- EpiPen (most people have heard of this auto-injector)
How To Properly Use EpiPen
- Pull the blue safety release cape off.
- Firmly hold the pen and swing your arm four inches away.
- Push the orange tip into your outer thigh.
- The device will automatically administer the adrenaline when pushed into the thigh muscle.
- Hold the device for 10 seconds
- Once pressure has been alleviated, a cover will protect the needle tip.
- Give your outer thigh a good massage for 10 seconds.
How To Properly Use Emerade
- Take the cap off the needle.
- Hold the device against the outer part of your thigh and the leg. When the adrenaline is being administered, you will hear a click.
- Keep the pen in place for five seconds, ensuring that the full dose has injected.
- Rub the spot for about 10 seconds to ensure the adrenaline works faster.
How To Properly Use Jext
- Use your writing hand to administer Jext. Your thumb should be the closest finger to the yellow cap.
- Pull the cap off
- Firmly push the black tip into the outer thigh. When you hear a click, the injection has begun.
- Hold Jext in place for 10 seconds. Remove it.
- The needle shield will hide the need when the pen is removed.
- Massage the area you placed Jext at for about 10 seconds.
Bear in mind that every injector isn’t the same and you should know how to use each one right. Always inform the paramedics – if called – that you used an auto-injector.
If you notice any sign of anaphylaxis, it’s imperative to give the sufferer an injection. Even if you’re wrong, the injection you give them won’t hurt them. If you’re not wrong, you’ll be saving their life. If someone has a doctor-recommended anaphylaxis plan, make sure that you follow the directions. Should a person have an epinephrine shot, it’s always a good idea to have two of them.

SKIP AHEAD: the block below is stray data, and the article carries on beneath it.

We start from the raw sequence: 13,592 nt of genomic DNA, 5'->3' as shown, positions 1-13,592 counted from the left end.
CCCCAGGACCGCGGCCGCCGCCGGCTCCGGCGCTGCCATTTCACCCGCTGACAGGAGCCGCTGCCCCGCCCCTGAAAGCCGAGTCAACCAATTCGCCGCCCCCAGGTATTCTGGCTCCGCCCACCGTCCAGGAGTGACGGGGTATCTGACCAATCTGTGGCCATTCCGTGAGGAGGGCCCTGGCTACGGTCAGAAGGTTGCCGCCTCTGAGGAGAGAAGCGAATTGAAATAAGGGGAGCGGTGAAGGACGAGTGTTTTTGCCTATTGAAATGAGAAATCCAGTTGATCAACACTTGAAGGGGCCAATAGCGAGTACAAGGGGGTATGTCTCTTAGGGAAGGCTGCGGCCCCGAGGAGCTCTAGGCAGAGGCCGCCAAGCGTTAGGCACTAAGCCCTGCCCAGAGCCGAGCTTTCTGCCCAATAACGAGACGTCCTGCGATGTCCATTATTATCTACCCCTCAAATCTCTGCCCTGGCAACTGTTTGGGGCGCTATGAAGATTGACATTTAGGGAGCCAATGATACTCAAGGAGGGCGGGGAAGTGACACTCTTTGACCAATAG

- If they are unable to inject themselves, you must do it.
- Never wait for more serious reactions of anaphylaxis to give them the shot. Do it immediately. As the old saying goes, better safe than sorry.
What Should You Do If A Person Is Experiencing An Anaphylaxis Reaction?
It’s normal to feel fear and anxiety when a person is suffering a severe allergic reaction. However, it’s important for you to stay calm during this time. What you do can make the difference between life and death. What should you be doing if a person is experiencing any of the above symptoms?
- If a person is in anaphylactic shock, you should lie them down on the ground flat. They should not be standing or walking.
- If they are having problems catching their breath, they can sit up to breathe.
- If a person has lost consciousness and is not responding or breathing normally, start the CPR process. Make sure their body is placed in the recovery position.
- Be sure to give them their adrenaline shot.
You also need to call the emergency line of your country right away. The ambulance will take them to the hospital for a four-hour observation.
Who’s Vulnerable To An Anaphylactic Reaction?
Any person who has ever had a bad allergic reaction previously, regardless of what caused it, is at higher risk for suffering another severe anaphylactic reaction. In fact, their next reaction could be even worse than previous ones. People who have asthma should see an allergy specialist, as asthma can put them at greater risk for severe anaphylaxis reactions.
For additional information about anaphylaxis, go to http://www.nhs.uk/Conditions/Anaphylaxis/Pages/Introduction.aspx.
Why Is Anaphylaxis Knowledge So Important?
Regardless of what industry you work in, it’s always a good idea to learn about anaphylaxis and the possible treatments. Anybody who works with children or who works has a first-aid responder for their job should take an anaphylaxis course. This course deals with prevention, symptom recognition and reaction treatments. It can also teach you the correct way to administer CPR and auto-injectors.
At the heart of it all, the courses can help you to save a life!
For those interested in food safety in the care environment, Online Care Courses also offer an Allergen Awareness course